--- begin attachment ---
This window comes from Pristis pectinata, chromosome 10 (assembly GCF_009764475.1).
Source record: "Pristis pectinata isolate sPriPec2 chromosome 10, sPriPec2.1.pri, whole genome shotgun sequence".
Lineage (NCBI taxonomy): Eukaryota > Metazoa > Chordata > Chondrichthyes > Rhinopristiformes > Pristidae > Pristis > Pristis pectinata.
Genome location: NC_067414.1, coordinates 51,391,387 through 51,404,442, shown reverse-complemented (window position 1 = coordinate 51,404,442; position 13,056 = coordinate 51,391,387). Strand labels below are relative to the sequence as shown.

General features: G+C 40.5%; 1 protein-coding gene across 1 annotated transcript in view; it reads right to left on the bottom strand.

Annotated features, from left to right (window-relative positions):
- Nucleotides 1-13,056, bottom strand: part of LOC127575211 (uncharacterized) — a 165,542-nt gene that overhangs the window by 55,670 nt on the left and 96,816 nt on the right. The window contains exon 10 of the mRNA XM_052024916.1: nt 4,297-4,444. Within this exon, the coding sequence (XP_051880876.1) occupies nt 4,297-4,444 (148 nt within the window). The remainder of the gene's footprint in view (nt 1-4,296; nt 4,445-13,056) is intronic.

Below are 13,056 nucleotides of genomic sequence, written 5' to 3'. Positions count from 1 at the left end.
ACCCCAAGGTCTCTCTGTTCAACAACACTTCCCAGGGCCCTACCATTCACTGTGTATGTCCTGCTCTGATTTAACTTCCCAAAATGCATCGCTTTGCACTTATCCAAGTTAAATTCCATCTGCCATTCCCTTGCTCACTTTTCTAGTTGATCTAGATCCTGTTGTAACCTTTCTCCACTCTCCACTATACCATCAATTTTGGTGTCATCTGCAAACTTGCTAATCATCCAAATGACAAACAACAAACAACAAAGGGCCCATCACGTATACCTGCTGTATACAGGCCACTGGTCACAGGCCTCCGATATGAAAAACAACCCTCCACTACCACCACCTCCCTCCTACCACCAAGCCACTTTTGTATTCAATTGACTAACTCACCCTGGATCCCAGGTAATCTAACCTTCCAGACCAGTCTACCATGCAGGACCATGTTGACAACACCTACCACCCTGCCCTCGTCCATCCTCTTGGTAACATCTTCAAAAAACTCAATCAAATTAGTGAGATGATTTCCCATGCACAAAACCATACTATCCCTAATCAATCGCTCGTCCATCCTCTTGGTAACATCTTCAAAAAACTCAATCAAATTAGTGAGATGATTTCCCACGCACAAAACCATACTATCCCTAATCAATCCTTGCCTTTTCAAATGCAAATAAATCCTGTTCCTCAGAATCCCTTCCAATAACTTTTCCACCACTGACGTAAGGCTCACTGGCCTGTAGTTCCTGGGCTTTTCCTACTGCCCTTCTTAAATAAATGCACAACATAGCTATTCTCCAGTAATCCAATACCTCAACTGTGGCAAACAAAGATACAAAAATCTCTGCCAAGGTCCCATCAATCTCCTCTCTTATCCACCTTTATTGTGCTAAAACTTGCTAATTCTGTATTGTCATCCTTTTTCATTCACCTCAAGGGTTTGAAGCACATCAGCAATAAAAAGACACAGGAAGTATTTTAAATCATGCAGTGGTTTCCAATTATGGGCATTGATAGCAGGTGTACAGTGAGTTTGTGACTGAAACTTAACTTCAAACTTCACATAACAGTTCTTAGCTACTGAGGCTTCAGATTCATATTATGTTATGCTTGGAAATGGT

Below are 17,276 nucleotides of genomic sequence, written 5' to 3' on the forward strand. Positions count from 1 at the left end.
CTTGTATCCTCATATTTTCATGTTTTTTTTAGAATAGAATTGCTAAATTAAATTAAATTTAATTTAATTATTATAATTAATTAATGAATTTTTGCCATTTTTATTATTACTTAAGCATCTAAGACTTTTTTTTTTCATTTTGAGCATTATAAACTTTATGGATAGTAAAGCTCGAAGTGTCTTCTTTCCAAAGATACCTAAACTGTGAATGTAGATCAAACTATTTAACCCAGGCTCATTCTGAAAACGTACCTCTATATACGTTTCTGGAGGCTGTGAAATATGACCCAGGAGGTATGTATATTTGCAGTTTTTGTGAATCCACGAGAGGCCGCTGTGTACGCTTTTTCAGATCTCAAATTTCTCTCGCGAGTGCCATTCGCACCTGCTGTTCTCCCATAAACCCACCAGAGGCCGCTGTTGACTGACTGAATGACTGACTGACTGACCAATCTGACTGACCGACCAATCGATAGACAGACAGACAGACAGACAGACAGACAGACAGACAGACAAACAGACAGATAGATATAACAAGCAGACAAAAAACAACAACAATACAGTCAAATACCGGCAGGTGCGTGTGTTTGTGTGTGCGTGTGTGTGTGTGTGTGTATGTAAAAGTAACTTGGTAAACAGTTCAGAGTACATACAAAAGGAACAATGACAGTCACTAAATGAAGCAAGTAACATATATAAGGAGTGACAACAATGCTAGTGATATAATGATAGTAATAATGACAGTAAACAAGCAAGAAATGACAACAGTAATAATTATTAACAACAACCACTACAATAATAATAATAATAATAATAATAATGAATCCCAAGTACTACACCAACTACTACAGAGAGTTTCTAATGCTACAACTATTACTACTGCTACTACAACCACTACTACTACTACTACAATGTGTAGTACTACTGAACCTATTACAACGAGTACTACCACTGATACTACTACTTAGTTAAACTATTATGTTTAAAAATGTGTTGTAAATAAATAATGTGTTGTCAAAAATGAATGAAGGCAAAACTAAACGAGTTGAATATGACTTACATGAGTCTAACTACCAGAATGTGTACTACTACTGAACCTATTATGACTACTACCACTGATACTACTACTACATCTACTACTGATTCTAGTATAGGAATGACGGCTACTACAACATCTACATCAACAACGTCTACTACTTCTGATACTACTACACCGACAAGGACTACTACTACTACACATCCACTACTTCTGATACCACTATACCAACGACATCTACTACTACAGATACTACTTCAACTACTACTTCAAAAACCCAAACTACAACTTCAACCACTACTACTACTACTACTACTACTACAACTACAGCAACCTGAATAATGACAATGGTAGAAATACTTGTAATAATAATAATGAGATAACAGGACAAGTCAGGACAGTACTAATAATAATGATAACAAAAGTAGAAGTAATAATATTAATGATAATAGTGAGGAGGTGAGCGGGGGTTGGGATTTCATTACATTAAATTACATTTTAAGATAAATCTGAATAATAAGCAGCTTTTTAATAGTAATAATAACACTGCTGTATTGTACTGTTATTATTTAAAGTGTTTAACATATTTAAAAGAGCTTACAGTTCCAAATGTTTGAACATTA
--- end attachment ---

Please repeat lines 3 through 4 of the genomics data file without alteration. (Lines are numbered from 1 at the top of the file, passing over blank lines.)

Lineage (NCBI taxonomy): Eukaryota > Metazoa > Chordata > Chondrichthyes > Rhinopristiformes > Pristidae > Pristis > Pristis pectinata.
Genome location: NC_067414.1, coordinates 51,391,387 through 51,404,442, shown reverse-complemented (window position 1 = coordinate 51,404,442; position 13,056 = coordinate 51,391,387). Strand labels below are relative to the sequence as shown.